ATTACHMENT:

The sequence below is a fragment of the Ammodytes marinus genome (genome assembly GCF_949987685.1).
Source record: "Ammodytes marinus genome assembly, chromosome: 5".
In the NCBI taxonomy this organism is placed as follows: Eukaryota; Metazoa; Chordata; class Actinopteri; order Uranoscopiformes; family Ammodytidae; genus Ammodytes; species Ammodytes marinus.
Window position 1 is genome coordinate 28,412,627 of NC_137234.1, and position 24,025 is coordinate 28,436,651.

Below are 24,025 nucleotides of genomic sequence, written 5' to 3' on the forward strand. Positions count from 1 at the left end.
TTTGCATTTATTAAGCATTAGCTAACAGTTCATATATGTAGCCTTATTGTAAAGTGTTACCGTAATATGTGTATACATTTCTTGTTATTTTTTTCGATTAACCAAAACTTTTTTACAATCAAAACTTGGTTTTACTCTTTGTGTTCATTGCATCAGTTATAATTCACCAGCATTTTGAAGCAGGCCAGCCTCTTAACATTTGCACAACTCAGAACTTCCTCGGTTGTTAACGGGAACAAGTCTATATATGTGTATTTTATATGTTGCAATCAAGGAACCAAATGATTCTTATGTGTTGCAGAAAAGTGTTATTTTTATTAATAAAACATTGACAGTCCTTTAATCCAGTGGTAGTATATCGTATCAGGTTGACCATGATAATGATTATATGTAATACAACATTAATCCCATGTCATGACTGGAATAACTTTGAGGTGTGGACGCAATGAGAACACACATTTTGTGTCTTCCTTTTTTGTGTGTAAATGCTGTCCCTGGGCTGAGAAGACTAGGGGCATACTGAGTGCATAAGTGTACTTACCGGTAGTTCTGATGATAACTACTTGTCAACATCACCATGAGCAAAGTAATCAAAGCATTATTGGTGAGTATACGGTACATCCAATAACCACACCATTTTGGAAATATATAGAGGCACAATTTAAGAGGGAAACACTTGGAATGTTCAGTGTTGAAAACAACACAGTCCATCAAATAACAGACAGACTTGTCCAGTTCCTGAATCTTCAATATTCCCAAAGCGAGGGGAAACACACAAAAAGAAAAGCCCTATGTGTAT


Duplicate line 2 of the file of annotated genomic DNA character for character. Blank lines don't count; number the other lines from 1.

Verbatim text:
Source record: "Ammodytes marinus genome assembly, chromosome: 5".